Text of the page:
The number of people using fitness devices and mobile health applications creates unprecedented amounts of health-related fitness data. In the United States, healthcare regulations do not consider the data that these devices collect as protected health information when no covered entity is involved; therefore, the law does not provide such data with the same legal protections as an individual’s health records. Thus, users must ensure that they keep their data safe from potential data breaches and malicious activities. In this study, we analyze users’ motivations to implement safeguards to protect their private health-related fitness data. To test user motivation, we issued wearable activity tracking devices and an associated online health fitness data account to students. We instructed the students about how to use the fitness device and how the device connected to the user’s phone and Web-based application. We then had them complete a survey to determine how they form their threat perceptions and other factors influencing their avoidance motivations for computer-security incidents. With the exception of safeguard cost and privacy concerns, results support a revised threat calculus in the TTAT model and the original model constructs.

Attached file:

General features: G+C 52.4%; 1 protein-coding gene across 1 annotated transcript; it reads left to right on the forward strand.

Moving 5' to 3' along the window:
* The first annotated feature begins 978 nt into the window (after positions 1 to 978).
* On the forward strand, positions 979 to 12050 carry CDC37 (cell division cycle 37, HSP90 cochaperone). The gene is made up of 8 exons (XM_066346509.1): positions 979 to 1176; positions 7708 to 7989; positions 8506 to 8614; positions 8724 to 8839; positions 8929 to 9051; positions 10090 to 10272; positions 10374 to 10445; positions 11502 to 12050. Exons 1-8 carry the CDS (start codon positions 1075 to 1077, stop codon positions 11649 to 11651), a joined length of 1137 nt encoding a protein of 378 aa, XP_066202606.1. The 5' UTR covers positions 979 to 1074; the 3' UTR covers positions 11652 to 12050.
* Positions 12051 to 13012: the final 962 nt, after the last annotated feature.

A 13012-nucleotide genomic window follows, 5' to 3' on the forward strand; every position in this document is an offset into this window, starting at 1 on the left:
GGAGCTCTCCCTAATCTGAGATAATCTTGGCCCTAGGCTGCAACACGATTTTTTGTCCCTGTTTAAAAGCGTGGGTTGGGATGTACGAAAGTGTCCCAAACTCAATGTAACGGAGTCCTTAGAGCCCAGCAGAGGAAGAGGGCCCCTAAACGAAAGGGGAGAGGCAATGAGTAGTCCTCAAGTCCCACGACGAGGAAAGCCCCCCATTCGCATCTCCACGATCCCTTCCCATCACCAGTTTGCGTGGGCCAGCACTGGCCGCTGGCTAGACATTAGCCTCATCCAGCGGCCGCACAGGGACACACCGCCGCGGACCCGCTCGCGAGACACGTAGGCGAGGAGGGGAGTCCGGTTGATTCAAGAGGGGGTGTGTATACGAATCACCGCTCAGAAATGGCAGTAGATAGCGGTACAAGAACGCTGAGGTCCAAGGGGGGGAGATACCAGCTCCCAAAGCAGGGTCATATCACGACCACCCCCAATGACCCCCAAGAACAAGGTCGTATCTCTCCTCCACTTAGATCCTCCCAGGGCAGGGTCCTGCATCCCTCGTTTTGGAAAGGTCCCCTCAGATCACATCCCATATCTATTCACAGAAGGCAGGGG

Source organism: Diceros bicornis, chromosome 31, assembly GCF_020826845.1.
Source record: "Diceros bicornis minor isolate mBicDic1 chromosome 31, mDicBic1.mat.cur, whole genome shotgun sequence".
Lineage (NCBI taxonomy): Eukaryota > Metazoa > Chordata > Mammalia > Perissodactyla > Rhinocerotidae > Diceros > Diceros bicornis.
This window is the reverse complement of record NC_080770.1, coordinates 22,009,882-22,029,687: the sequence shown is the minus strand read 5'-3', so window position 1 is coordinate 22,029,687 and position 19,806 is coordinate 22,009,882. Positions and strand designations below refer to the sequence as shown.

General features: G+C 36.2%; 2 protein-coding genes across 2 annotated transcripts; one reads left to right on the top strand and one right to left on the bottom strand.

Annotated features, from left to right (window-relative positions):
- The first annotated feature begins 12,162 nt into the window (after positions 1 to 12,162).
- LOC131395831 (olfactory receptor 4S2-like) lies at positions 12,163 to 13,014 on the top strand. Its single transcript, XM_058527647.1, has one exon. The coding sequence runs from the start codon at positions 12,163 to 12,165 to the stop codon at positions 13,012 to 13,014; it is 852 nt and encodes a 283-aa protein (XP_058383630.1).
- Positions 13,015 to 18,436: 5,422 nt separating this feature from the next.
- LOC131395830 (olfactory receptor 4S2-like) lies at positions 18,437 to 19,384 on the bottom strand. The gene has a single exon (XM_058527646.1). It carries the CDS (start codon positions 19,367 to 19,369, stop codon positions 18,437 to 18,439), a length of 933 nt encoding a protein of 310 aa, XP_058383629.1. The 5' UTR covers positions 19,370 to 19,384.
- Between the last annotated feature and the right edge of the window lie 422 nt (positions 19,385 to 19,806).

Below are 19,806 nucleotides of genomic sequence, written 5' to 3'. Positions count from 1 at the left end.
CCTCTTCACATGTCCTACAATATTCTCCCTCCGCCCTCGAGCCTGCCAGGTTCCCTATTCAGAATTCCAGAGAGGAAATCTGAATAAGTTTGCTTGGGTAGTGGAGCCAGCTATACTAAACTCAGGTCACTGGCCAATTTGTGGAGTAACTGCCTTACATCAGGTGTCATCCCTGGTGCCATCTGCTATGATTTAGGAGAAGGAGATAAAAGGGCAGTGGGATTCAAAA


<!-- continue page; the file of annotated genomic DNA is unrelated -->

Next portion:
Boysen, S., Hewitt, B., Gibbs, D., & McLeod, A. (2019). Refining the Threat Calculus of Technology Threat Avoidance Theory. Communications of the Association for Information Systems, 45, pp-pp. https://doi.org/10.17705/1CAIS.04505